During the late 2000s, Bart Becht became one of the U.K.'s most talked-about big bosses.
When British business Reckitt & Colman took over Dutch firm Benckiser in December 1999, Becht took the helm as chief executive of the merged group Reckitt Benckiser (OTC: RBGPY.PK) (ISE: RB.L) .
Over the next decade, Becht turned Reckitt Benckiser into one of Europe's most admired companies. Through better marketing of its core brands, new product launches, and well-timed acquisitions, Reckitt became one of the best-performing companies in the blue-chip FTSE 100 (INDEX: ^FTSE) index of elite British businesses.
Reckitt's last major purchase was SSL International -- owner of the Durex (condoms) and Scholl (foot care) brands -- for 2.5 billion pounds, a deal that completed in November 2010.
Along with corporate admiration, Becht's success at Reckitt Benckiser brought him massive personal rewards. Thanks to a huge surge in Reckitt's share price -- it has quintupled, up 400% since 1999 -- Becht became one of the U.K.'s highest-paid bosses.
Indeed, Becht caused a public outcry when he received a package worth 92 million pounds in 2009, despite 110 million pound donation to a charitable trust that very same year.
Nevertheless, Reckitt shareholders adored Becht and didn't begrudge their super-CEO his fortune, as he had helped to make them about 20 billion pounds better off. Indeed, when Becht announced his shock resignation in April 2011, Reckitt's market value dived by 1.8 billion pounds, down 7.5% in one day.
Benckiser after Bart
Becht stepped down at the end of August 2011 to be replaced by Rakesh Kapoor, a Reckitt veteran with 25 years of service. So is Reckitt still booming after Becht's departure?
Based on the figures released at noon on Tuesday, Reckitt is doing just fine. Indeed, the maker of Cillit Bang, Dettol, Nurofen, and Strepsils is doing rather well.
In the first quarter of 2012, Reckitt reported that it was "on target," thanks to a 4% increase in net revenue to nearly 2.4 billion pounds. This was driven by strong revenue rises in its Latin America/Asia Pacific and RUMEA (Russia/CIS, Africa, North Africa, Middle East, and Turkey) operations -- up 13% and 9%, respectively -- plus 6% uplifts at its food and pharmaceutical divisions.
However, in a now-familiar tale, Reckitt's performance in its core region, Europe and North America, was weaker, with revenue dipping by 1% to less than 1.2 billion pounds. Emerging-market growth is helping to offset a slowdown in the "old world."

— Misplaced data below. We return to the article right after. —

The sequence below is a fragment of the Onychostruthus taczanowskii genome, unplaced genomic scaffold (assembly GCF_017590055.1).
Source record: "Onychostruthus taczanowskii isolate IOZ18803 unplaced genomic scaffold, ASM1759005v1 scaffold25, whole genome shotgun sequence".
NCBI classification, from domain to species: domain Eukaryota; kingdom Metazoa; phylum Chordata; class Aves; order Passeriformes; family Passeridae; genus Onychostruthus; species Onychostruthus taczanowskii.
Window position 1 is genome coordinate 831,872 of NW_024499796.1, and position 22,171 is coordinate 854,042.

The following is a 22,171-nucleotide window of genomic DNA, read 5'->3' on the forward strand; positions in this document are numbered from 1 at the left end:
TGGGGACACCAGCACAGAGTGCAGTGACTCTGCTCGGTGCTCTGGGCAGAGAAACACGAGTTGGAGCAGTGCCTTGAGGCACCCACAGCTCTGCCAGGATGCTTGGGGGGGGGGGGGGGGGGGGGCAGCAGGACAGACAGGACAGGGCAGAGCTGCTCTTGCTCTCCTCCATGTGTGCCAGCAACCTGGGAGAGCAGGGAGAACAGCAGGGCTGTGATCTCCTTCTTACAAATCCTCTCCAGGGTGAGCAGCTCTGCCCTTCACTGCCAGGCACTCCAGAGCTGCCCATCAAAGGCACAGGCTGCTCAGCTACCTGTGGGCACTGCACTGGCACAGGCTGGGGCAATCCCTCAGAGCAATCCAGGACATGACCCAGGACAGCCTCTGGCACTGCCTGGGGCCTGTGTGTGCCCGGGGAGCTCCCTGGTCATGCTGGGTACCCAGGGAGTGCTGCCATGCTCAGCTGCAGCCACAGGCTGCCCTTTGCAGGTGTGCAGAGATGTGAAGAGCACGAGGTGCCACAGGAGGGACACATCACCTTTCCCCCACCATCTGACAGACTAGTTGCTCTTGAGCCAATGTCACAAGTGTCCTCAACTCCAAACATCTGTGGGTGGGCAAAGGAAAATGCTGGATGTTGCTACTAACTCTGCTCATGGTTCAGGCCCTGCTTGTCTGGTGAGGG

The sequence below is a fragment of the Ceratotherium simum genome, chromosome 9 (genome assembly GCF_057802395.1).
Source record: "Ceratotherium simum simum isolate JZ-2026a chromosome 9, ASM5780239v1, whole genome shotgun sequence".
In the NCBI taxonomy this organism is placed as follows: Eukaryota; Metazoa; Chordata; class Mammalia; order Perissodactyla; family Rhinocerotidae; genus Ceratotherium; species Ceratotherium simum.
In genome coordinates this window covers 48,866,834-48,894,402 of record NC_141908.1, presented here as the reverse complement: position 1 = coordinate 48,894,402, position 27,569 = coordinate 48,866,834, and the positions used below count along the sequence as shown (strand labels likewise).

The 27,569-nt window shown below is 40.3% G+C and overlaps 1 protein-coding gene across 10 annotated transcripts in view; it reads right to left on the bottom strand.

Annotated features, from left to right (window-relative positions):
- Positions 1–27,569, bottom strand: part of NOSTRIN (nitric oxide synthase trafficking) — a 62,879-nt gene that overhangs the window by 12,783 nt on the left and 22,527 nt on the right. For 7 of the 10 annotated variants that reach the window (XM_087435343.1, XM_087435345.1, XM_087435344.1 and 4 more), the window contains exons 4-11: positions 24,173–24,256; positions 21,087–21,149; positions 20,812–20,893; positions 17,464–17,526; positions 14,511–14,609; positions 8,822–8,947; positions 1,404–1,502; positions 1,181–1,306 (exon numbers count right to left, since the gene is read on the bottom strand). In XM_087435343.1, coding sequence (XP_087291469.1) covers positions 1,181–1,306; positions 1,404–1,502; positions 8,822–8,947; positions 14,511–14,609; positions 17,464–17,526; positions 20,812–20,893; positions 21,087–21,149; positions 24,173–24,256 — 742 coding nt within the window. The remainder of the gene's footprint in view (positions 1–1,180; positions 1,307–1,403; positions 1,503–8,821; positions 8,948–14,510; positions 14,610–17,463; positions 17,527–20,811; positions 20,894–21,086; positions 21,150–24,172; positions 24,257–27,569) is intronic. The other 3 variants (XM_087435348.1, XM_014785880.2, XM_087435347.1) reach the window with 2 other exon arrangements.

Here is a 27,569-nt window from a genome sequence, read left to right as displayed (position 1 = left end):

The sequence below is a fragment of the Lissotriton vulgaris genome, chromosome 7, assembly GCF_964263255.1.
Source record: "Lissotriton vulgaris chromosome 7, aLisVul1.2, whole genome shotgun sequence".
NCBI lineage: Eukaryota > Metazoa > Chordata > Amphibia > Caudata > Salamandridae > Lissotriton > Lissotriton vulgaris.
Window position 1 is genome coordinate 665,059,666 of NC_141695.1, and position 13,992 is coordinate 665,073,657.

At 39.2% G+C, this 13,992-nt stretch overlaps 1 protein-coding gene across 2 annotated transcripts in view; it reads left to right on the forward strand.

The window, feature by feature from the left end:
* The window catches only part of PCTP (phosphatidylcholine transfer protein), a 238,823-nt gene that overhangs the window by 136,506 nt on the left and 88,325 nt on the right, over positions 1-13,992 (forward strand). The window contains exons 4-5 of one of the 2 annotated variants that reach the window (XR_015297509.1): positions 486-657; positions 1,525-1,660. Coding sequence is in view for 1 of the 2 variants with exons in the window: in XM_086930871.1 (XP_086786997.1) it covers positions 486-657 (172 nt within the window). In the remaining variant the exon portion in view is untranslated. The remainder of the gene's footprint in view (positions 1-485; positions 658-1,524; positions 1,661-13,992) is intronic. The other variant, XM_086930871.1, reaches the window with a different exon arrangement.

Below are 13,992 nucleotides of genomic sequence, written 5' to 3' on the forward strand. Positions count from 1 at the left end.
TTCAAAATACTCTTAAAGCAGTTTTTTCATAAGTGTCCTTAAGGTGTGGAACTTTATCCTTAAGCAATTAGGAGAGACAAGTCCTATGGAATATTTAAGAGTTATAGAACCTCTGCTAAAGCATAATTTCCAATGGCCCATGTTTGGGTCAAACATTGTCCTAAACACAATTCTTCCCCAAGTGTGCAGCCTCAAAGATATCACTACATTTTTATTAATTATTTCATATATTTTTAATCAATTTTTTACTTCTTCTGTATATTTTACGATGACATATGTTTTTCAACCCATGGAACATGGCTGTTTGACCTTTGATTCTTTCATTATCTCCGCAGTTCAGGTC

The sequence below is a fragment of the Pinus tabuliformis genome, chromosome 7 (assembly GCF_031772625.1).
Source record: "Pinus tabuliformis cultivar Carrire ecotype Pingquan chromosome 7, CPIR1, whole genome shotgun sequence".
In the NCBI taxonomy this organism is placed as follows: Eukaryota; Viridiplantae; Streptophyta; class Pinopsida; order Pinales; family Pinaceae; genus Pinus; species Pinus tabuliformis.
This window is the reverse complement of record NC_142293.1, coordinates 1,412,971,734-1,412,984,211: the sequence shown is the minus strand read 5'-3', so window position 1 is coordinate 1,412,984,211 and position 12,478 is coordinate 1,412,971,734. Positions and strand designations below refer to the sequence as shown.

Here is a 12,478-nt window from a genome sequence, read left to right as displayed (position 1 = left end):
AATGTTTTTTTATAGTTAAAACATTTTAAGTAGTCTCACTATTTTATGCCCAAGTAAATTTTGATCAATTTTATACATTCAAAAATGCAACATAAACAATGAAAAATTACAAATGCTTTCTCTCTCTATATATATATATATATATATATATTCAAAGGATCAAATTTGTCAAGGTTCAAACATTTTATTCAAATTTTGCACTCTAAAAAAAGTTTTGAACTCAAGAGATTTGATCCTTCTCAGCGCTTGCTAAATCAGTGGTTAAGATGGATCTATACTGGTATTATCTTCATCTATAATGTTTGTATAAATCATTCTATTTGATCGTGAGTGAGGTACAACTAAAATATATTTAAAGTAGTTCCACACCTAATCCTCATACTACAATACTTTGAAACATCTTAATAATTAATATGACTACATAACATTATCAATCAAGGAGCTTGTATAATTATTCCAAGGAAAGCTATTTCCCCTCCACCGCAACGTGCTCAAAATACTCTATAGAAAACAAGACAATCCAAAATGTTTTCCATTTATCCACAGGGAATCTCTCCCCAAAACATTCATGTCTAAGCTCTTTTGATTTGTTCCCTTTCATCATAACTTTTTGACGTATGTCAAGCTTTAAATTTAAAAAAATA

Reckitt -- the world's biggest maker of cleaning products -- did well in certain areas, recording strong revenue growth in its core hygiene division, up 7% to nearly 1 billion pounds. Growth was a more modest 2% in its home and portfolio brands segments, and there was no revenue growth from health.
New chief Kapoor welcomed these results, which showed that Reckitt was growing faster than its markets once again. He remarked:
Reckitt Benckiser's first-quarter results were on track and in line with our ingoing expectations. These results give us the confidence to reiterate our [financial year] 2012 target of like-for-like net revenue growth of 200 [basis points] above our market growth rate of 1-2%. We also expect to maintain full-year operating margins.
In other words, Reckitt's sales are beating expectations, while its margins are holding up. That's good news for shareholders of the cleaning colossus.
Powerful brands at a premium price
As I write, Reckitt shares have slipped 15 pence to 3,605 pence, which values the group at more than 26 billion pounds. At this price, it trades on a forward price-to-earnings ratio of 14.8 and offers a prospective dividend yield of 3.6%, covered a healthy 1.9 times.
As a value investor, these fundamentals would not normally be attractive enough to lure me into buying shares in Reckitt Benckiser. However, I also recognise that Reckitt is no ordinary company. Hence, although Bart Becht is no longer at the helm, I'd still be happy owning a slice of this Anglo-Dutch success story. Thanks to its brand power, Reckitt remains a market-beating juggernaut!
U.K. investing legend Neil Woodford also owns shares in Reckitt Benckiser. The identities of his favorite blue chips are revealed in this free Motley Fool report: "8 Shares Held By Britain's Super Investor."
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At the time thisarticle was published Cliff does not own any of the shares mentioned in this article.Motley Fool newsletter serviceshave recommended buying shares of Reckitt Benckiser Group. The Motley Fool has adisclosure policy.
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